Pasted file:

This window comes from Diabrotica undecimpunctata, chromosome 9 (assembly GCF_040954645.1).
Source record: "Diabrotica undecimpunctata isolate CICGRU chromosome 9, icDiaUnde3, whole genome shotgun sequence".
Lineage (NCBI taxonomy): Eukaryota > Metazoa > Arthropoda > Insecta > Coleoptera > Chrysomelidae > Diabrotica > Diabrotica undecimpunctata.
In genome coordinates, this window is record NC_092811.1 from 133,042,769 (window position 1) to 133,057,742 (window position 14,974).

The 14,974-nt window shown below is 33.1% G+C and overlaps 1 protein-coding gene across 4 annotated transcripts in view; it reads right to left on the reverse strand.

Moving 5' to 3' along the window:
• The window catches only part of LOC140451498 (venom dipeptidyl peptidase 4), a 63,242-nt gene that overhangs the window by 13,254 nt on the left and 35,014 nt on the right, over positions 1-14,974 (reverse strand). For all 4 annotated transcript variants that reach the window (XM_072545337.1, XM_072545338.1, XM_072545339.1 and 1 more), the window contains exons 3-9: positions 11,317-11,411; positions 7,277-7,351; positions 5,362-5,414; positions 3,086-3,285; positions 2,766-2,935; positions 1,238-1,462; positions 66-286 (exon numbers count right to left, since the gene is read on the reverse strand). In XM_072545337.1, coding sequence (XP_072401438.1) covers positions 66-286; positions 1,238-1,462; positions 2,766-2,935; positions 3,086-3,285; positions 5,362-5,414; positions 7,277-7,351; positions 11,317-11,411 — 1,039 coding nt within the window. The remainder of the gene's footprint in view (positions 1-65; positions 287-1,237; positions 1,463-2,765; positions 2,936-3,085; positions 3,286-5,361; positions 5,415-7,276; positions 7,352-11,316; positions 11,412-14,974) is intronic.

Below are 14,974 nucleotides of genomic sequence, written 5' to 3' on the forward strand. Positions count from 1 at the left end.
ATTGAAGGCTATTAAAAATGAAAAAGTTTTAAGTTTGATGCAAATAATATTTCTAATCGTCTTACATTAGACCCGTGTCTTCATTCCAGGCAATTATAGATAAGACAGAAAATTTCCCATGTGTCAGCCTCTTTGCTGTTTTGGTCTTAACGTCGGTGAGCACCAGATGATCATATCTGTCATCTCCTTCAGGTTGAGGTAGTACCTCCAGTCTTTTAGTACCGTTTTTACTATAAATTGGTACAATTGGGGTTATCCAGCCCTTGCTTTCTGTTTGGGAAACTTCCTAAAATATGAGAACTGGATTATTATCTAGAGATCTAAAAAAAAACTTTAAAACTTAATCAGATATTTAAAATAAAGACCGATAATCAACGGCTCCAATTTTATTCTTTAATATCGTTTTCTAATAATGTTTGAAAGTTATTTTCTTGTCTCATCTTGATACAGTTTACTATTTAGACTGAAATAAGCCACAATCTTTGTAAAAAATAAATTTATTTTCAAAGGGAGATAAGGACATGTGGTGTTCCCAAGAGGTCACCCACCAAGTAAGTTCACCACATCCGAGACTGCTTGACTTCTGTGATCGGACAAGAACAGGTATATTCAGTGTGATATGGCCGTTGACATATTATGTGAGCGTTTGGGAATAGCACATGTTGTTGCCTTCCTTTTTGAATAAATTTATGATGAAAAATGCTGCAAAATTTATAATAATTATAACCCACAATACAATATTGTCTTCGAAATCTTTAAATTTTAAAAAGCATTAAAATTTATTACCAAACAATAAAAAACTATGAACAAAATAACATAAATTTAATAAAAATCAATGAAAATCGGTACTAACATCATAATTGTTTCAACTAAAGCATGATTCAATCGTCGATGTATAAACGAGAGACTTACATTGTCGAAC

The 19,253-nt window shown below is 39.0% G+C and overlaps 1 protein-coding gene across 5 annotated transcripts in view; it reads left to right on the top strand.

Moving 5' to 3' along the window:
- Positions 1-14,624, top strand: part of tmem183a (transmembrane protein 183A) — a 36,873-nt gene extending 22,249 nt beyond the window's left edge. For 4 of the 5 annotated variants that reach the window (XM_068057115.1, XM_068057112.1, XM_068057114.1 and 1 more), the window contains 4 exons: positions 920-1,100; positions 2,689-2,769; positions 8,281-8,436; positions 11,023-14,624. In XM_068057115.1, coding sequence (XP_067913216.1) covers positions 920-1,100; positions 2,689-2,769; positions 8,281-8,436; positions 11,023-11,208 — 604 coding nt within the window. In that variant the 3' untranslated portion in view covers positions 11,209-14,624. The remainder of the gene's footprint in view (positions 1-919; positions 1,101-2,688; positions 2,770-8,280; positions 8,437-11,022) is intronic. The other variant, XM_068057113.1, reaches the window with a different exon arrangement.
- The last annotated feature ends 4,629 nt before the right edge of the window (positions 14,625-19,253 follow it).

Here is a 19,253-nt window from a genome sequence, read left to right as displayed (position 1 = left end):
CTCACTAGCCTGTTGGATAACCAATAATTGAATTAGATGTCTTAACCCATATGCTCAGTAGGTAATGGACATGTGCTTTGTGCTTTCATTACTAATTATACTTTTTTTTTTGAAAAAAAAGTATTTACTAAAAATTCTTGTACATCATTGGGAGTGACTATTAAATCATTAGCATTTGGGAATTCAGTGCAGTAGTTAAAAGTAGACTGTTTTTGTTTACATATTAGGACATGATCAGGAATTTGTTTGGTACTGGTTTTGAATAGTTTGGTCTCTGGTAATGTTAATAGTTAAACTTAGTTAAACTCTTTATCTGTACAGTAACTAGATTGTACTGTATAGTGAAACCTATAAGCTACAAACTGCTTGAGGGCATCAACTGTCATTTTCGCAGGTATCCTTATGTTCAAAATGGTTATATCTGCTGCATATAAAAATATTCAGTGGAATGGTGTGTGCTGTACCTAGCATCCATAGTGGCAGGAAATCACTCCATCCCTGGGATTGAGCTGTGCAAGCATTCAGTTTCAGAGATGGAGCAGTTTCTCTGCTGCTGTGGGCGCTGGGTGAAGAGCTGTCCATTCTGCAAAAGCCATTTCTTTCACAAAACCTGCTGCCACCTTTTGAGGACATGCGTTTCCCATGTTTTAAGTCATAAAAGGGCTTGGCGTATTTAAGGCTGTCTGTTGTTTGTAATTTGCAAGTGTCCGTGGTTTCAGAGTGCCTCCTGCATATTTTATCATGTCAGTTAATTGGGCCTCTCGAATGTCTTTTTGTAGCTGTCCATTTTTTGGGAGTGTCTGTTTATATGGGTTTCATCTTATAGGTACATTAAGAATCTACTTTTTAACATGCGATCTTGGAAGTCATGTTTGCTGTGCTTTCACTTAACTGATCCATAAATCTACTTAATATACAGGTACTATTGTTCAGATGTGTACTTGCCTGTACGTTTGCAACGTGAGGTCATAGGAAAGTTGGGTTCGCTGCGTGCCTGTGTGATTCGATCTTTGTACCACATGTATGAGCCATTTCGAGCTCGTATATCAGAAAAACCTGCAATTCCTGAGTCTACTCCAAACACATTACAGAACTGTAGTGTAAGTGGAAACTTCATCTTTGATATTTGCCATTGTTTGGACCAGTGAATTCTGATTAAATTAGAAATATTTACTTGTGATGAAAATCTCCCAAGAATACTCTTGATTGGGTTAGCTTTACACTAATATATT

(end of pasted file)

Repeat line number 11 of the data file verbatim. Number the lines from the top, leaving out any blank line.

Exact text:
Moving 5' to 3' along the window: